BIRDS & MAMMALS OF LADAKH: Otto Pfister; Oxford University Press, YMCA Library Building, Jai Singh Road, New Dellhi-110001. Rs. 795.
THE WORLD is divided by animal geographers into several areas called zoogeographic regions on the basis of their animal life. These areas, also known as faunal regions, roughly coincide with major continental land masses and are separated by geographical features such as oceans and mountain ranges.
Each of these regions has a distinct fauna on account of its habitat and isolation from the other regions. Almost all of India falls within the faunal region known as the Oriental or the Indomalayan region.
Ladakh, in contrast, with an extent of about 117,000 square kilometres and forming the western part of the Tibetan Plateau, belongs to the Palaearctic region, which includes Europe, Northern Africa and Northern Asia thus it has a fauna very different from that of the rest of India.
The appeal of Ladakh's wildlife lies not only in this uniqueness. It also derives from the remoteness and harshness of the land. Ladakh, consisting mainly of high plains, brackish lakes and deep valleys, is situated 2700 metres above the sea level. It is very sparsely populated and it is so cold in places like the Zanskar region that people and cattle remain indoors for much of the year. It gets less than 10 centimetres of rain on average annually. Its vegetation is stunted. It is the wildlife of this land that forms the compass of this book.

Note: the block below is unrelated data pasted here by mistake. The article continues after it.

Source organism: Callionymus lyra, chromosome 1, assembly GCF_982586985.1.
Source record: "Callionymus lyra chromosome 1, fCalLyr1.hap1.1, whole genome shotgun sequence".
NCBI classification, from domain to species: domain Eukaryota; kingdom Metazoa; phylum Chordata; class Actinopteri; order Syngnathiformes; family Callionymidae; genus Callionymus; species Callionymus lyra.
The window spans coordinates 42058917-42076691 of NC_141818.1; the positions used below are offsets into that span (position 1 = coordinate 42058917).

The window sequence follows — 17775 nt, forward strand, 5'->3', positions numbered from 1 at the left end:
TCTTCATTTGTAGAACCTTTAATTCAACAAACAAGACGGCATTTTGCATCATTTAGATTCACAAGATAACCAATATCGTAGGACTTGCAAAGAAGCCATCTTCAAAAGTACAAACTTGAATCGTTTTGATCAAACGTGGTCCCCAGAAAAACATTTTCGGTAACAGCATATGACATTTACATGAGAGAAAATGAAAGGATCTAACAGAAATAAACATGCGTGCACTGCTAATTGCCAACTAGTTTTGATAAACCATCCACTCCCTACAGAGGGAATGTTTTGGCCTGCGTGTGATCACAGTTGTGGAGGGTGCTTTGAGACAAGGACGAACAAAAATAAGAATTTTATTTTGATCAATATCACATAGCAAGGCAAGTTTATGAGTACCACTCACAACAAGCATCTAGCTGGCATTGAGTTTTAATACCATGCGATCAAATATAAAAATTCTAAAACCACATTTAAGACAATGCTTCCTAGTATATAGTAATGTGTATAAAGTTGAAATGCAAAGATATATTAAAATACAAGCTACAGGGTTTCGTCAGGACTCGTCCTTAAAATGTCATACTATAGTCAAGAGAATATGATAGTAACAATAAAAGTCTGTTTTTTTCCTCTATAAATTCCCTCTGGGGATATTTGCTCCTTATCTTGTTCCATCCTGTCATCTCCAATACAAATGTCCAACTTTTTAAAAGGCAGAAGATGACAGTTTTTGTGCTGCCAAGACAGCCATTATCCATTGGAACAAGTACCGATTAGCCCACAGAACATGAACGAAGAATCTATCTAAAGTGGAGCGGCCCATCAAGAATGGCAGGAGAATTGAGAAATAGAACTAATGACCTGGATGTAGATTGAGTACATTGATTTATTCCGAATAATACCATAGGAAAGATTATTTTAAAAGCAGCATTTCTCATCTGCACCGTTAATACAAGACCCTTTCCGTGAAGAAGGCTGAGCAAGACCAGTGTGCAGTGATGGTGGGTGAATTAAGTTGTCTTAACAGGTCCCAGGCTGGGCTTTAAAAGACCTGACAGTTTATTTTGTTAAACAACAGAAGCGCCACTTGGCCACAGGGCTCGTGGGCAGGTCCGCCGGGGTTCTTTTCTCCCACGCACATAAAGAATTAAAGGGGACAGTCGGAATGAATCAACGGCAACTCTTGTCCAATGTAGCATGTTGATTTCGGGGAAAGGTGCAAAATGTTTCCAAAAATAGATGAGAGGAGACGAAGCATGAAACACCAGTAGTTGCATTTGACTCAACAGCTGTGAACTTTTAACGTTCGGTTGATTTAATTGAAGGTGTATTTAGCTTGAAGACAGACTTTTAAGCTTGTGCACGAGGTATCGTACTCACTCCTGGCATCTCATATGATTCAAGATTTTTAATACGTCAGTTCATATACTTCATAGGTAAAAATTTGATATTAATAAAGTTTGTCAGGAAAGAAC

It deals with 276 bird species and 30 mammals of this land, nearly all the birds and larger mammals reported from Ladakh. The species accounts make up the major part of this well produced book. They are written in an easy, readable style. All the details normally expected in a field guide, such as a description of the animal, its habitat and the calls it makes are provided. The "typical areas of encounter" and "similar species" sections in each account will be particularly useful for location and identification in the field.
One finds among the birds many species that are not found in most other parts of India, the Tibetan Snowcock and the Blacknecked Crane for instance. Others, such as the Pintail and Redshank, that winter in the rest of India are passage migrants or summer visitors in Ladakh. Understandably, there are a number of birds, particularly among the passerines, that one associates more with Europe than with India the Linnet is an example.
Among the mammals of Ladakh, there are carnivores such as the elusive Snow Leopard, the Brown Bear and the Wolf. There is a diversity of ungulates, including the Tibetan Wild Ass and sheep species. Among the smaller mammals are hares, voles, pikas and marmots. The author does not describe any bats, smaller rodents or insectivores.
Wildlife hot spots
The illustrations that follow the species accounts are noteworthy. Every species has been illustrated with at least one colour photograph and most of these have been shot by the author. This sets a benchmark for future field guides in India.
The author writes that wildlife is not very wary of humans in Ladakh. Even so, given the difficulties that fieldwork in this inaccessible and bleak region must have entailed, this is very impressive. Even birds such as the Yellow Wagtail that visit the rest of India are interesting to look at in the photographs. The plumage they sport in Ladakh is normally not seen elsewhere in the country.
The introductory chapters on Ladakh are brief but are nevertheless informative. The sections on wildlife hot spots, protected areas of Ladakh and different ecosystems are helpful. The volume will be invaluable for the birdwatcher and the wildlife enthusiast.
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